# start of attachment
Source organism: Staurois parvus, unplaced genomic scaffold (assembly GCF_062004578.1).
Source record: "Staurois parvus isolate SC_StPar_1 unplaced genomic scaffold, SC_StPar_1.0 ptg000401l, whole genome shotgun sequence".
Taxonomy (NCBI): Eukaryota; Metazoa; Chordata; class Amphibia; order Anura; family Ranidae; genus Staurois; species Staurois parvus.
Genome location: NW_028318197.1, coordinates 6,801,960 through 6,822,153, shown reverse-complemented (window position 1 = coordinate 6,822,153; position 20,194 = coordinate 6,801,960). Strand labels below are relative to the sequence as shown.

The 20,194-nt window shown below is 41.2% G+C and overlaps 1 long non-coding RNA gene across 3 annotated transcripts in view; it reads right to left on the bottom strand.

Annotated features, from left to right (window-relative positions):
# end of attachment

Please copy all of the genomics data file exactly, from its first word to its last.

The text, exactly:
Source organism: Staurois parvus, unplaced genomic scaffold (assembly GCF_062004578.1).
Source record: "Staurois parvus isolate SC_StPar_1 unplaced genomic scaffold, SC_StPar_1.0 ptg000401l, whole genome shotgun sequence".
Taxonomy (NCBI): Eukaryota; Metazoa; Chordata; class Amphibia; order Anura; family Ranidae; genus Staurois; species Staurois parvus.
Genome location: NW_028318197.1, coordinates 6,801,960 through 6,822,153, shown reverse-complemented (window position 1 = coordinate 6,822,153; position 20,194 = coordinate 6,801,960). Strand labels below are relative to the sequence as shown.

The 20,194-nt window shown below is 41.2% G+C and overlaps 1 long non-coding RNA gene across 3 annotated transcripts in view; it reads right to left on the bottom strand.

Annotated features, from left to right (window-relative positions):